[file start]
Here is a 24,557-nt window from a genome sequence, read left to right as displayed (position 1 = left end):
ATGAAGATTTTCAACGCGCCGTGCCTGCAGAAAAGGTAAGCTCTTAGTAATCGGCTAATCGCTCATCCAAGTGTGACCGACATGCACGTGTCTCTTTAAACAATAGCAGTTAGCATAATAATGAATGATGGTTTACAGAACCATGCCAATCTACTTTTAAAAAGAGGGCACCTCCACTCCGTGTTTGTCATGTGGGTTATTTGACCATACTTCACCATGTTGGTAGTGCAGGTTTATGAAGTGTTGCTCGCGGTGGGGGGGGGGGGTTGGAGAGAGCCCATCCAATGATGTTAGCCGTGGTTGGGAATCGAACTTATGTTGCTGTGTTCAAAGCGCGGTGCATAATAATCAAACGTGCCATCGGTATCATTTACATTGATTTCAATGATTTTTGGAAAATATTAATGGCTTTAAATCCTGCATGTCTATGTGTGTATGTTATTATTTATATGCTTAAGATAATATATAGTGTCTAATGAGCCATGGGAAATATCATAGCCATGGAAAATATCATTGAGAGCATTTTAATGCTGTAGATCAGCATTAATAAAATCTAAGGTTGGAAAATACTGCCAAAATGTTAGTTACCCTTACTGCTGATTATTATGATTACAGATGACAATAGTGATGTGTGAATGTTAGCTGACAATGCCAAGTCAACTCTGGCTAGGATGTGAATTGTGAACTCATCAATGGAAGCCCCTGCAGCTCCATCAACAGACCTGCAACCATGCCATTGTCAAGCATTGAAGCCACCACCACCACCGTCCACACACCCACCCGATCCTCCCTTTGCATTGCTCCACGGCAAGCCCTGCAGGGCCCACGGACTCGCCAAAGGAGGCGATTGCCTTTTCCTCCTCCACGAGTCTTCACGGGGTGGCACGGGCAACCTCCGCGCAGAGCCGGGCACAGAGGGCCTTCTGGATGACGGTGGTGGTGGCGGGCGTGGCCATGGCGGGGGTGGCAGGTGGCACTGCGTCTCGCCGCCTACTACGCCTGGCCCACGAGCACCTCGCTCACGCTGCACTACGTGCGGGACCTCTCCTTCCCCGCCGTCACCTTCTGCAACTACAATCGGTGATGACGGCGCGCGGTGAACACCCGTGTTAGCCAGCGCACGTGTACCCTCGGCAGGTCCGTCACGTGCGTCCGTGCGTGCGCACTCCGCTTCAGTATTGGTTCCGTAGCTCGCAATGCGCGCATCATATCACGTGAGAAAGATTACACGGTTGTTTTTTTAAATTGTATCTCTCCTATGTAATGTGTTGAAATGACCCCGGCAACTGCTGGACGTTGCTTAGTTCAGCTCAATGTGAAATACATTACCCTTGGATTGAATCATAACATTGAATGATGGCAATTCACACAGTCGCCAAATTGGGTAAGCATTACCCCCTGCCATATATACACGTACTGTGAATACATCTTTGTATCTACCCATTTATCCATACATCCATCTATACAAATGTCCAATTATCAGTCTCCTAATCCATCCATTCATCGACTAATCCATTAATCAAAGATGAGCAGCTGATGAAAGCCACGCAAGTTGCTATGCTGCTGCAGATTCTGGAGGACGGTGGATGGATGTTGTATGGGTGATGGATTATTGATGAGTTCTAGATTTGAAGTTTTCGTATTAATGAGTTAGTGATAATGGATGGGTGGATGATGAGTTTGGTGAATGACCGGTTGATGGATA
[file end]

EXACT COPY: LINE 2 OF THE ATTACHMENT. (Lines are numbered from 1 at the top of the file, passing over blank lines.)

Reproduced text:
ATGAAGATTTTCAACGCGCCGTGCCTGCAGAAAAGGTAAGCTCTTAGTAATCGGCTAATCGCTCATCCAAGTGTGACCGACATGCACGTGTCTCTTTAAACAATAGCAGTTAGCATAATAATGAATGATGGTTTACAGAACCATGCCAATCTACTTTTAAAAAGAGGGCACCTCCACTCCGTGTTTGTCATGTGGGTTATTTGACCATACTTCACCATGTTGGTAGTGCAGGTTTATGAAGTGTTGCTCGCGGTGGGGGGGGGGGGTTGGAGAGAGCCCATCCAATGATGTTAGCCGTGGTTGGGAATCGAACTTATGTTGCTGTGTTCAAAGCGCGGTGCATAATAATCAAACGTGCCATCGGTATCATTTACATTGATTTCAATGATTTTTGGAAAATATTAATGGCTTTAAATCCTGCATGTCTATGTGTGTATGTTATTATTTATATGCTTAAGATAATATATAGTGTCTAATGAGCCATGGGAAATATCATAGCCATGGAAAATATCATTGAGAGCATTTTAATGCTGTAGATCAGCATTAATAAAATCTAAGGTTGGAAAATACTGCCAAAATGTTAGTTACCCTTACTGCTGATTATTATGATTACAGATGACAATAGTGATGTGTGAATGTTAGCTGACAATGCCAAGTCAACTCTGGCTAGGATGTGAATTGTGAACTCATCAATGGAAGCCCCTGCAGCTCCATCAACAGACCTGCAACCATGCCATTGTCAAGCATTGAAGCCACCACCACCACCGTCCACACACCCACCCGATCCTCCCTTTGCATTGCTCCACGGCAAGCCCTGCAGGGCCCACGGACTCGCCAAAGGAGGCGATTGCCTTTTCCTCCTCCACGAGTCTTCACGGGGTGGCACGGGCAACCTCCGCGCAGAGCCGGGCACAGAGGGCCTTCTGGATGACGGTGGTGGTGGCGGGCGTGGCCATGGCGGGGGTGGCAGGTGGCACTGCGTCTCGCCGCCTACTACGCCTGGCCCACGAGCACCTCGCTCACGCTGCACTACGTGCGGGACCTCTCCTTCCCCGCCGTCACCTTCTGCAACTACAATCGGTGATGACGGCGCGCGGTGAACACCCGTGTTAGCCAGCGCACGTGTACCCTCGGCAGGTCCGTCACGTGCGTCCGTGCGTGCGCACTCCGCTTCAGTATTGGTTCCGTAGCTCGCAATGCGCGCATCATATCACGTGAGAAAGATTACACGGTTGTTTTTTTAAATTGTATCTCTCCTATGTAATGTGTTGAAATGACCCCGGCAACTGCTGGACGTTGCTTAGTTCAGCTCAATGTGAAATACATTACCCTTGGATTGAATCATAACATTGAATGATGGCAATTCACACAGTCGCCAAATTGGGTAAGCATTACCCCCTGCCATATATACACGTACTGTGAATACATCTTTGTATCTACCCATTTATCCATACATCCATCTATACAAATGTCCAATTATCAGTCTCCTAATCCATCCATTCATCGACTAATCCATTAATCAAAGATGAGCAGCTGATGAAAGCCACGCAAGTTGCTATGCTGCTGCAGATTCTGGAGGACGGTGGATGGATGTTGTATGGGTGATGGATTATTGATGAGTTCTAGATTTGAAGTTTTCGTATTAATGAGTTAGTGATAATGGATGGGTGGATGATGAGTTTGGTGAATGACCGGTTGATGGATA